Lady Godiva by John Collier, c. 1897
Lady Godiva's Unclothed Ride
Other Scottish Country Dances for this Day
Today's Musings, History & Folklore
"Then she rode forth, clothed on with chastity:
The deep air listen'd round her as she rode ..."
~ Alfred, Lord Tennyson, Godiva, 1840
The saying 'in the buff' originated from the buff coloured coats worn by English soldiers up until the 17th century. It's more recent meaning, a metaphor for "in the nude," references the buff color of skin tones. July 10th marks the alleged day of Lady Godiva's historic nude ride through Coventry, England, in 1040. Lady Godiva is said to have ridden through the streets of Coventry, covered only in her long hair, in order to gain a remission of the oppressive taxation imposed by her husband on his tenants. Although historians have not deemed the story plausible, Lady Godiva, Countess of Mercia and her husband were real personages of the 11th century, and by the 13th century, the famous story, with many embellishments, had entered regional folklore. The term "Peeping Tom" (for a voyeur) also originates from later versions of this legend, in which a tailor named Thomas, against the strict orders to avoid watching, issued in an advance pronouncement, cannot resist temptation and is struck blind or dead after viewing her passing though a chink in a window. Since the 17th century, a pageant has been held annually in Coventry to re-enact Lady Godiva's original route through the town. Today, this tradition has transformed into a three day music festival.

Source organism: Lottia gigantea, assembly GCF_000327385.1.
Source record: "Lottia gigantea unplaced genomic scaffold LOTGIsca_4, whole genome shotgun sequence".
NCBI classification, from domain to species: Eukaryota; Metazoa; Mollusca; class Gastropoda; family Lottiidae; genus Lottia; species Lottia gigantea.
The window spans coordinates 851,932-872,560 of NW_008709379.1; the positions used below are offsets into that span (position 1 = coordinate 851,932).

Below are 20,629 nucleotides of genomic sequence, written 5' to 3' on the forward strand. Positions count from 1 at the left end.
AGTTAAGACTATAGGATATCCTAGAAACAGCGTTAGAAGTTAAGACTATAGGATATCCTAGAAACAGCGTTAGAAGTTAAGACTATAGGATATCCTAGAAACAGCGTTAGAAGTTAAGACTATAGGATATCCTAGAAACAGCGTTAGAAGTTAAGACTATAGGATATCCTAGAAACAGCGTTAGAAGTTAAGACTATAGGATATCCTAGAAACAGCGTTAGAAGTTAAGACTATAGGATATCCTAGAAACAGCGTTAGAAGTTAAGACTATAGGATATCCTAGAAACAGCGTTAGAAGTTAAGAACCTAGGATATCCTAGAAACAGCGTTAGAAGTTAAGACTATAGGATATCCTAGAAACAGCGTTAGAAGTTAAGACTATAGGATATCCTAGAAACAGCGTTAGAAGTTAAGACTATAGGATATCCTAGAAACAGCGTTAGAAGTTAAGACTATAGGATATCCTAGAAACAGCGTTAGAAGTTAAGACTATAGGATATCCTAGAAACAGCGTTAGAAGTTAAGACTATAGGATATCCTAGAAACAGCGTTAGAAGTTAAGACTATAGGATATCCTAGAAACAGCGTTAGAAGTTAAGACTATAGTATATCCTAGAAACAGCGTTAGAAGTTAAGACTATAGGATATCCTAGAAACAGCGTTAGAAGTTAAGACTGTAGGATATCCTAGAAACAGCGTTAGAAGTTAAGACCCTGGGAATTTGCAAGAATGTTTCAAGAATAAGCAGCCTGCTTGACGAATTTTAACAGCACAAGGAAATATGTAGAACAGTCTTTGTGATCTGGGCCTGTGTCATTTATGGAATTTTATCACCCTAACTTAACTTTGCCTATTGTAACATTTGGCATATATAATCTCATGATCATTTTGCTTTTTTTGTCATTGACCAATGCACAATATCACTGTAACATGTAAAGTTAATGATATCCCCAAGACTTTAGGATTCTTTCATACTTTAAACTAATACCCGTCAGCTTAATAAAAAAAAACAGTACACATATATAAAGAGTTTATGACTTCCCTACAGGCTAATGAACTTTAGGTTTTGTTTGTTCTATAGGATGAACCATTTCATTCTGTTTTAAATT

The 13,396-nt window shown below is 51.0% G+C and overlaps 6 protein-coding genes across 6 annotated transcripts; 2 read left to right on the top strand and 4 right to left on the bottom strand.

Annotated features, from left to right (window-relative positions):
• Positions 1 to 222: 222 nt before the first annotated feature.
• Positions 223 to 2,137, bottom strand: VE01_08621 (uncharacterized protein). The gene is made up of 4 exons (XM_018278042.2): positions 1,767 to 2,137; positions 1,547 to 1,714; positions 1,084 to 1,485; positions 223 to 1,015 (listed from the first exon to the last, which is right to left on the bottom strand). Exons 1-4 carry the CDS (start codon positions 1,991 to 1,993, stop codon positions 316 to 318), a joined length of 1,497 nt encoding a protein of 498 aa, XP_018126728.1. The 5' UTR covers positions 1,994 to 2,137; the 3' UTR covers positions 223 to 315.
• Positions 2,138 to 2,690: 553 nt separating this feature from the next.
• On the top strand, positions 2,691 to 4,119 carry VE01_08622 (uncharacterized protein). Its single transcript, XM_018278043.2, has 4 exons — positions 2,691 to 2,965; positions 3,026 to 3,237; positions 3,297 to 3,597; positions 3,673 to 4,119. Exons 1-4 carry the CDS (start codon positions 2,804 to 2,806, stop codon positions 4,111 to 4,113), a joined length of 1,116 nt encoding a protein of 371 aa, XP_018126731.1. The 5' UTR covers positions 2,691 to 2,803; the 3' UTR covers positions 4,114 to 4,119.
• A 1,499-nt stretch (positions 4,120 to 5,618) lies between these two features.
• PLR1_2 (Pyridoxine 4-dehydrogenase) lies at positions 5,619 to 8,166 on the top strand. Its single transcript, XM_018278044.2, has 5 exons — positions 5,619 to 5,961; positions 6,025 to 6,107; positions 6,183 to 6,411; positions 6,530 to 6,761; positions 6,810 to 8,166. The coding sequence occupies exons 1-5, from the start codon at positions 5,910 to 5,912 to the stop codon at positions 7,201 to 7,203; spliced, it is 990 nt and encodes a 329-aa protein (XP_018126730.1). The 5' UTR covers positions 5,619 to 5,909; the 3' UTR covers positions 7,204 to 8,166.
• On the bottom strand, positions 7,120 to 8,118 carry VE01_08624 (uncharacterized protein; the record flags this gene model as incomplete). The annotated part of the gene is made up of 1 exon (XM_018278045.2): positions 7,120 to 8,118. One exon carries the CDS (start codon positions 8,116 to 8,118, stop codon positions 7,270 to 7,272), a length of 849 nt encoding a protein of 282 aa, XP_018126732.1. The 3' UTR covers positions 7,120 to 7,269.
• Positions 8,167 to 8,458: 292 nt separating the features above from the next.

In the Buff
The saying 'In The Buff', originated from the buff coloured coats which were worn by English soldiers up until the 17th century. The later meaning of the saying, to mean naked, is an allusion to the colour of the skin, which is somewhat like the colour buff.
July 10th marks the day of Lady Godiva's historic ride in Coventry, England, 1040.
Lady Godiva, an 11th-century Anglo-Saxon noblewoman who, according to a legend dating back at least to the 13th century, rode naked, covered only in her long hair, through the streets of Coventry in order to gain a remission of the oppressive taxation imposed by her husband on his tenants.
The name "Peeping Tom" to refer to a voyeur originates from later versions of the legend in which a man named Tom watches her ride, against a proclamation for all townspeople to stay indoors and close their shutters, and was struck blind or dead.
Godiva Chocolatier is named after Lady Godiva, and features a stylised rendition of her ride as its logo.
For a companion recipe, the "Naked Lady" cocktail is made from rum, sweet vermouth, brandy, and grenadine.
And for more Lady Godiva art, click the painting of Lady Godiva entreating her husband, Leofric of Mercia to lower the taxes by Edmund Blair Leighton, 1892.